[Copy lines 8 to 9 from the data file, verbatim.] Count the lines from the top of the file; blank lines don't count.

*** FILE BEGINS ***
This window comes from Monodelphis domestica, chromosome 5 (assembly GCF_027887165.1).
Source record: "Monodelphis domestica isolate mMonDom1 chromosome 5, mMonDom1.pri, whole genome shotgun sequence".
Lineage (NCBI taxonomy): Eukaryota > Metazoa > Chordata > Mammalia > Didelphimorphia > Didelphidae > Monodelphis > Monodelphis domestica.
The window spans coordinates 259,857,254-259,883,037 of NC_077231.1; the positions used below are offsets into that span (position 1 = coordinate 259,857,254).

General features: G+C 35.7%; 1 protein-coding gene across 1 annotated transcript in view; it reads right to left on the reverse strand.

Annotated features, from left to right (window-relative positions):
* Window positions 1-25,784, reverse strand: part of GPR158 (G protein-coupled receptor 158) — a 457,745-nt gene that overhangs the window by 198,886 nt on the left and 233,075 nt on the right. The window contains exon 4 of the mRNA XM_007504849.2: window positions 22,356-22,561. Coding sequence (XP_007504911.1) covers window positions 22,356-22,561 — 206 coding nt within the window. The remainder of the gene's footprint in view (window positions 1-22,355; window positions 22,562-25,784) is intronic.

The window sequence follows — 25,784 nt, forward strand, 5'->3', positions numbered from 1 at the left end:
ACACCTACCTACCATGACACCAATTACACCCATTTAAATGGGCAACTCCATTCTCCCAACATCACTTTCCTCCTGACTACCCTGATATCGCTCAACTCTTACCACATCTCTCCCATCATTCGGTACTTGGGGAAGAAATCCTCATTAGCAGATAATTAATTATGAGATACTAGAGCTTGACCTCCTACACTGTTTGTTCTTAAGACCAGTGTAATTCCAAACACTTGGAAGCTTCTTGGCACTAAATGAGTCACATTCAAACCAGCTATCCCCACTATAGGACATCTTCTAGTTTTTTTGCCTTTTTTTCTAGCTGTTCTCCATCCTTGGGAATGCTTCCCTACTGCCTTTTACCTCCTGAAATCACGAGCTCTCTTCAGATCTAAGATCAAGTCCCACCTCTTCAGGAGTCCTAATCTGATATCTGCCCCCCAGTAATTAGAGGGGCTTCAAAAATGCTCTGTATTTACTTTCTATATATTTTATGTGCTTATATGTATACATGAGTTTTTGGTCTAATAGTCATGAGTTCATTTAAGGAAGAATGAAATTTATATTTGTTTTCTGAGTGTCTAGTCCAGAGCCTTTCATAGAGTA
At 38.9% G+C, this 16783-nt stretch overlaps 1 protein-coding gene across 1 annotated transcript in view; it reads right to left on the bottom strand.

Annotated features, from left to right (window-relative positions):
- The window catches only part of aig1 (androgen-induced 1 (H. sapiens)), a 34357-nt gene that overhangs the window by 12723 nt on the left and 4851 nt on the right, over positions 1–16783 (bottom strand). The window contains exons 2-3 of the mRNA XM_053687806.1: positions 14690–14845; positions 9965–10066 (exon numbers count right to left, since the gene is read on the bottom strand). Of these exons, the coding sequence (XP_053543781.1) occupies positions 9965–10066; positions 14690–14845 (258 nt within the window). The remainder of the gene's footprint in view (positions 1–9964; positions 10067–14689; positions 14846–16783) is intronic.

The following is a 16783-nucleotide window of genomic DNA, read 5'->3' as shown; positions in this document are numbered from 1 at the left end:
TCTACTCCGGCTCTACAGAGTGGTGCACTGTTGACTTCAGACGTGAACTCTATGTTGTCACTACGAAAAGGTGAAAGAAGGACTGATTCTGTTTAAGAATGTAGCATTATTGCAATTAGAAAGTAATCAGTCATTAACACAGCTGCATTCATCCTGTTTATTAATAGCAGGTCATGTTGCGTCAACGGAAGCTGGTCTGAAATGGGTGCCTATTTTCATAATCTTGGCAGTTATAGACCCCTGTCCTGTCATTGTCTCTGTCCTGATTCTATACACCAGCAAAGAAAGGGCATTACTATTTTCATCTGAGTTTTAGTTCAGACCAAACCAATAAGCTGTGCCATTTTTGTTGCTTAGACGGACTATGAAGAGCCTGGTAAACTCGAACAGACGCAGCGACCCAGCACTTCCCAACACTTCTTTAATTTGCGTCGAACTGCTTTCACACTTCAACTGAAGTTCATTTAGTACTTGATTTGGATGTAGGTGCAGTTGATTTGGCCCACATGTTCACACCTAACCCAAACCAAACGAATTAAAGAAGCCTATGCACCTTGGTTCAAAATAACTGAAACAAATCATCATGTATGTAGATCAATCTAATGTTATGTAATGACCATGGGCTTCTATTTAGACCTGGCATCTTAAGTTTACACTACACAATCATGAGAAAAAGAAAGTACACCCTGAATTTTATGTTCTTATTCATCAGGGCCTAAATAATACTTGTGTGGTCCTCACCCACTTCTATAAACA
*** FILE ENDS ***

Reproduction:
The window sequence follows — 25,784 nt, forward strand, 5'->3', positions numbered from 1 at the left end:
ACACCTACCTACCATGACACCAATTACACCCATTTAAATGGGCAACTCCATTCTCCCAACATCACTTTCCTCCTGACTACCCTGATATCGCTCAACTCTTACCACATCTCTCCCATCATTCGGTACTTGGGGAAGAAATCCTCATTAGCAGATAATTAATTATGAGATACTAGAGCTTGACCTCCTACACTGTTTGTTCTTAAGACCAGTGTAATTCCAAACACTTGGAAGCTTCTTGGCACTAAATGAGTCACATTCAAACCAGCTATCCCCACTATAGGACATCTTCTAGTTTTTTTGCCTTTTTTTCTAGCTGTTCTCCATCCTTGGGAATGCTTCCCTACTGCCTTTTACCTCCTGAAATCACGAGCTCTCTTCAGATCTAAGATCAAGTCCCACCTCTTCAGGAGTCCTAATCTGATATCTGCCCCCCAGTAATTAGAGGGGCTTCAAAAATGCTCTGTATTTACTTTCTATATATTTTATGTGCTTATATGTATACATGAGTTTTTGGTCTAATAGTCATGAGTTCATTTAAGGAAGAATGAAATTTATATTTGTTTTCTGAGTGTCTAGTCCAGAGCCTTTCATAGAGTA